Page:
We held a brunch at our house when we gathered up all the clothing. I made 4 dozen pancakes or so. This morning, I'm reminded that many, many kids who will get the clothes we collected will never ever taste a pancake, let alone syrup, fresh fruit, crispy smoked bacon, or orange juice. God, have mercy on them. Let them taste YOUR goodness.

And, finally, our awesome group, gathered in front of one of three (!!!) carloads of castoffs we collected. Our too-much-stuff going to help those who are without. 


TDM Wendy said...

Awesome. I have not read the book yet but have heard about it. It is in my mental queue. And just taught on Simplicity from Richard Foster's book so I am on your train. Love your heart. Hope you are feeling better soon. Let's play soon.

mel @ the larson lingo said...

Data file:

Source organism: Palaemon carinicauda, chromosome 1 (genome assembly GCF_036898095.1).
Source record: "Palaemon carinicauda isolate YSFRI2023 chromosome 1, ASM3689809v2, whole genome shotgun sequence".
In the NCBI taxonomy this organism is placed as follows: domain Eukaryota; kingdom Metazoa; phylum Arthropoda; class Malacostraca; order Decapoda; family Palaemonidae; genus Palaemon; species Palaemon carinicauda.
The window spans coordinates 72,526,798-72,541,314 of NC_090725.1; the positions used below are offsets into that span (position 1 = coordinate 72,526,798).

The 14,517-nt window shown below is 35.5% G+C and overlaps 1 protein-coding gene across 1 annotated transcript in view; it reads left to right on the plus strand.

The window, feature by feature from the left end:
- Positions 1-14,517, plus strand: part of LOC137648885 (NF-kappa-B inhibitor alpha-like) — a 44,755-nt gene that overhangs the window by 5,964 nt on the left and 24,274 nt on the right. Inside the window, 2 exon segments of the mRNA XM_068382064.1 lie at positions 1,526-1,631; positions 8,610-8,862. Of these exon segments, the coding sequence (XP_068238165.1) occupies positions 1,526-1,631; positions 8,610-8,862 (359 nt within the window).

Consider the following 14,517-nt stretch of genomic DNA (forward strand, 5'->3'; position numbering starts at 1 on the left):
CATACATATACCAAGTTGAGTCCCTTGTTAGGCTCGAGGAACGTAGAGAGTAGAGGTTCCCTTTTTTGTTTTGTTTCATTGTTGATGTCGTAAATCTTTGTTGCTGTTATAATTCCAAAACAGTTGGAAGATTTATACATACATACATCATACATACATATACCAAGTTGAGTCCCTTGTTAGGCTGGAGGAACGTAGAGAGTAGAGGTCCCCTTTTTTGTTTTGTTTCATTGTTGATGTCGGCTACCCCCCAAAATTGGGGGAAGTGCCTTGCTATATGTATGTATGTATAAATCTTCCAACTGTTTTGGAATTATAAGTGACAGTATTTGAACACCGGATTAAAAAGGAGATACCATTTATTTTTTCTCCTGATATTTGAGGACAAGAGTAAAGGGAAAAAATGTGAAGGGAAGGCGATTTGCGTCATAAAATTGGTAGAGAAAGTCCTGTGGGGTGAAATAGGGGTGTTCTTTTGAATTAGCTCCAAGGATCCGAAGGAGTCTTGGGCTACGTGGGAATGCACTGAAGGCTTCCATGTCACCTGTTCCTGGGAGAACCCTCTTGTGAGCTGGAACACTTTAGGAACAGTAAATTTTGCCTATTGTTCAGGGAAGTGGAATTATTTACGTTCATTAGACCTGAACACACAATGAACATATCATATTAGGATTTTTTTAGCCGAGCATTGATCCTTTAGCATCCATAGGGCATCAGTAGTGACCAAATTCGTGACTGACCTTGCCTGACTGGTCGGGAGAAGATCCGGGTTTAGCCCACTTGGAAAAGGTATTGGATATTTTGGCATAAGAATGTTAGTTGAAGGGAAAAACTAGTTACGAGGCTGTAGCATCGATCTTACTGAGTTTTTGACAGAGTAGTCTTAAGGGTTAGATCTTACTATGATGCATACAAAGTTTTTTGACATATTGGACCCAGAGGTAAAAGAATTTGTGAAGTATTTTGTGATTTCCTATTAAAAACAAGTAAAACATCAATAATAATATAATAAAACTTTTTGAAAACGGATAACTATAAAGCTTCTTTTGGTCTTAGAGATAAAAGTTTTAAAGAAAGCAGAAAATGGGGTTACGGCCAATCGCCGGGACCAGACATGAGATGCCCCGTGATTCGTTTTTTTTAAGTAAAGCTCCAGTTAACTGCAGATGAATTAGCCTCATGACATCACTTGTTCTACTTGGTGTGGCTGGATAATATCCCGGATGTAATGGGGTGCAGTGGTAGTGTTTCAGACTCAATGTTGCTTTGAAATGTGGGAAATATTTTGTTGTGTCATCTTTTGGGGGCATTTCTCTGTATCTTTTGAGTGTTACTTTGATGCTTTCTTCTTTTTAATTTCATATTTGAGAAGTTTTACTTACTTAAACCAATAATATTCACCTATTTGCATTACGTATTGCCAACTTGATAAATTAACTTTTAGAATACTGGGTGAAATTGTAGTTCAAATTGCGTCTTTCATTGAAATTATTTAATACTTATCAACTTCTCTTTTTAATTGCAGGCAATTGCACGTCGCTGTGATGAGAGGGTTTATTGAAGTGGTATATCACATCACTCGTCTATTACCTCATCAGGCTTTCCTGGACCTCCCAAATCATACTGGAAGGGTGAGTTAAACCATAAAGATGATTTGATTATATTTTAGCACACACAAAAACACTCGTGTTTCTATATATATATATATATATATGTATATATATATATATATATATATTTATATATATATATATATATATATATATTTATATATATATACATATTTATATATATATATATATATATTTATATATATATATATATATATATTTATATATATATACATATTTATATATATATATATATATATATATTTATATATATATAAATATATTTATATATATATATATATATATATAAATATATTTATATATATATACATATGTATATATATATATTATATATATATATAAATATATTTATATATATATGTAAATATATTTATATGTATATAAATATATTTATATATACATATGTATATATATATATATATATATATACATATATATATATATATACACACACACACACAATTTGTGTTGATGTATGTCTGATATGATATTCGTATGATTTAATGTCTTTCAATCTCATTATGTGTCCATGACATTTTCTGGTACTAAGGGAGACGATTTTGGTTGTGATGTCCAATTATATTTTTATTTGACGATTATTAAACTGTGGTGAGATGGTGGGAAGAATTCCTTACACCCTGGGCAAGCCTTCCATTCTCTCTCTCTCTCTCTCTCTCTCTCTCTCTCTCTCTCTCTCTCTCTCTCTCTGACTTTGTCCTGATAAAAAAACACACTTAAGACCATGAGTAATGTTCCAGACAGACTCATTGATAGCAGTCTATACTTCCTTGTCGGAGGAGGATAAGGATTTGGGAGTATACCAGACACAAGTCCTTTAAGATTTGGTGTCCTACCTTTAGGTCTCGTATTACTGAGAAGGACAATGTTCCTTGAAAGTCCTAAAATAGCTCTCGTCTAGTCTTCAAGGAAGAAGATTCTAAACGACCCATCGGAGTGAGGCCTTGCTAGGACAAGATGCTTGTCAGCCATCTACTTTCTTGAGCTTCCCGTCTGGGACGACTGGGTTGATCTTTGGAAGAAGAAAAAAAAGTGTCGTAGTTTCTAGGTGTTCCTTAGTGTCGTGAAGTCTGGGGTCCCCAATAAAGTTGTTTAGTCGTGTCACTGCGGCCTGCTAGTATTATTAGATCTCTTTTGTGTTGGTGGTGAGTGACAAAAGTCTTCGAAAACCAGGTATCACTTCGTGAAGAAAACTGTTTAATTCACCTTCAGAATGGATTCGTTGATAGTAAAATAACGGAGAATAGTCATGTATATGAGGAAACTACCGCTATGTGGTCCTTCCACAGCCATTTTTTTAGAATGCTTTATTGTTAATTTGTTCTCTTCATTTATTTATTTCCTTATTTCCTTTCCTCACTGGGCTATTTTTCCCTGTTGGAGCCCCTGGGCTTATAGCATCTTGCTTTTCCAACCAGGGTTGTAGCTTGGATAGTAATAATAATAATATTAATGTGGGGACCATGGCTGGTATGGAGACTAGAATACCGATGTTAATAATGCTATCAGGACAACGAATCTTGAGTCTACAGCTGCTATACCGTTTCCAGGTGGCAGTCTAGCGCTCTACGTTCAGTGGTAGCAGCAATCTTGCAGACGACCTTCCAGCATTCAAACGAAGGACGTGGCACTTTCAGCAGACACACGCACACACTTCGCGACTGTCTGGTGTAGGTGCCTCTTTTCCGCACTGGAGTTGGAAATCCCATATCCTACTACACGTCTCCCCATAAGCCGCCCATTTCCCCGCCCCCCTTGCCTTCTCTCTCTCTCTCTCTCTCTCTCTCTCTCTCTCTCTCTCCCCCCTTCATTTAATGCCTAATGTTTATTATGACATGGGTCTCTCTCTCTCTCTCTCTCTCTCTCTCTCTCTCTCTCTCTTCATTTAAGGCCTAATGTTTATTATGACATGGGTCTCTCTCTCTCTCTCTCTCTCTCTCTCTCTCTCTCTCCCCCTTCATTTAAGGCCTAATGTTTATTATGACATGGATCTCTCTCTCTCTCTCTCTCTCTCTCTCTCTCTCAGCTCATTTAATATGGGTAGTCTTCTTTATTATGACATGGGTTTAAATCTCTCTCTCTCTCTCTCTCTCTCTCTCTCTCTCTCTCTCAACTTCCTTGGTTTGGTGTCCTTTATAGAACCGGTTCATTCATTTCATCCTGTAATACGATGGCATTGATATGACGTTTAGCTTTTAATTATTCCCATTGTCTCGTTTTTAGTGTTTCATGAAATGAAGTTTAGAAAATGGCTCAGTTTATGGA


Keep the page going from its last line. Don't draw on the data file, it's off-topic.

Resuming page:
This is my most favorite post EVER of yours. It spoke so much truth and spoke to me....I can't handle the STUFF, but yet, I buy it. The cycle needs to stop. That is so awesome you gathered 3 car loads of castoffs...wish I would have given you my 3 bags of clothes, I gave them to good will instead. When I go through the girls clothes, I will give them Macedonian Outreach, such a great idea. I want to read that book. Can I borrow it from you? (Trying to simplify and not buy new things, including books). Praying for you & your health. Sorry you are in pain. And, love your perspective...totally convicted me about not feeling well lately...I have nothing to complain about...shame on me. Anyways, love you, sorry for the longest comment ever...this just means I miss you & we need to hang out!